Figure 2. Summary of Ashley’s and Maria’s approaches
Candidates then respond to questions about Ashley’s and Maria’s work–some questions ask about the students’ mathematics and others focus more on pedagogy. Here, we highlight the mathematically-oriented questions, where candidates either use a 5-point scale to indicate their level of agreement with provided claims or compare the students’ approaches (See Table 1).
Table 1. Mathematically-oriented questions about Ashley’s and Maria’s work in the Hexagon Task Module
Repeated cycles of module development revealed that before candidates could meaningfully compare student approaches, they first needed to be able to recognize students’ productive reasoning. In addition, it is important to note that we didn’t fabricate the perspectives in our claim questions; they arose from earlier versions of the module where candidates responded to open-ended questions about the correctness and validity of student approaches.
The Evidence, in Brief
During the 2020-2021 academic year, 131 undergraduates completed the Hexagon Task Module at 13 different U.S. universities. Results yielded an unexpected number of candidates either indicated agreement with (45/131, ~34%) or were not sure about (27/131, ~21%), the Counts Claim for Maria (Counts-M). That is, nearly 55% of the candidates did not appear to notice Maria’s productive mathematical thinking, while only 27% of the candidates did not readily agree with the Counts Claim for Ashley (Counts-A).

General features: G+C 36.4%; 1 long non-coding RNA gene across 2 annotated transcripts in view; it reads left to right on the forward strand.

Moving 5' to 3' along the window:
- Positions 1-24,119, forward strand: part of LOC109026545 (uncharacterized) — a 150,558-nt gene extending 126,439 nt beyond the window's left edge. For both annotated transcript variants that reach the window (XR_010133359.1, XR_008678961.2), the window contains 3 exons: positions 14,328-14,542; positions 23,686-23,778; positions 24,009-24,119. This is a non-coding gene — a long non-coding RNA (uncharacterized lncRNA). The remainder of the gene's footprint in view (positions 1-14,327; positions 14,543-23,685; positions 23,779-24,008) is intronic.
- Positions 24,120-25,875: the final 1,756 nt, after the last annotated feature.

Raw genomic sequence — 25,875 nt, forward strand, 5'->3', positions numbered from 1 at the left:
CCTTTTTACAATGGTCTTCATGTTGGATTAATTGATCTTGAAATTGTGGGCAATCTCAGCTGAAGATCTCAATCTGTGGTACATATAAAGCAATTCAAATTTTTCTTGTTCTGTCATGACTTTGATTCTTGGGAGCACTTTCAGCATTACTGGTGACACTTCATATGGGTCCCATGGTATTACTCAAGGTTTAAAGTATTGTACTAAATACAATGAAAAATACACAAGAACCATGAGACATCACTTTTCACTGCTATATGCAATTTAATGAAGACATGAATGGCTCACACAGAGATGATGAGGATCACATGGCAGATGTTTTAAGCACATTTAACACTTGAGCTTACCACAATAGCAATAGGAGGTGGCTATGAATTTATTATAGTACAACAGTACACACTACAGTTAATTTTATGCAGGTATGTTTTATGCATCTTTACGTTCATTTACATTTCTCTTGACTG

To better understand this phenomenon, we first examined whether candidates’ own mathematical knowledge could explain the discrepancy. Take a look at Table 2 for a breakdown based upon the candidate’s own solution to the Hexagon Task. Notice that of the 57 candidates who submitted an incorrect solution, 32 (56%) did not recognize the productive nature of Ashley’s work and 43 (75%) incorrectly attributed Maria’s correct answer to luck. Perhaps more alarmingly, though, is that of the 74 candidates who submitted a correct solution, 4 (5%) answered Counts-A incorrectly and 29 (39%) answered Counts-M incorrectly.
Table 2. Correctness vs. Counts
This led us to wonder whether mathematical background mattered as much as conventional wisdom would suggest. We narrowed the data to those who appeared to be in the best mathematical position to recognize the validity of Maria’s approach. We identified 52 candidates who:
- uploaded a complete and correct solution to the Hexagon Task,
- correctly responded to Correct-A and Counts-A, and
- correctly responded to Correct-M.
Of the 52, 33 candidates responded to Counts-M correctly. Of the 19 who did not, 5 were unsure and 14 strongly agreed with the claim that “Maria’s approach won’t always work because it involves making a lucky guess […].” Why might those 19 teacher candidates who correctly solved the task and correctly responded to the other three claims questions not readily recognize the validity of Maria’s approach?
A potential answer to this question emerged when analyzing candidates’ comparisons of Ashley’s and Maria’s approaches (See Figure 3).
Figure 3. Teacher Candidate Responses to Compare What is Different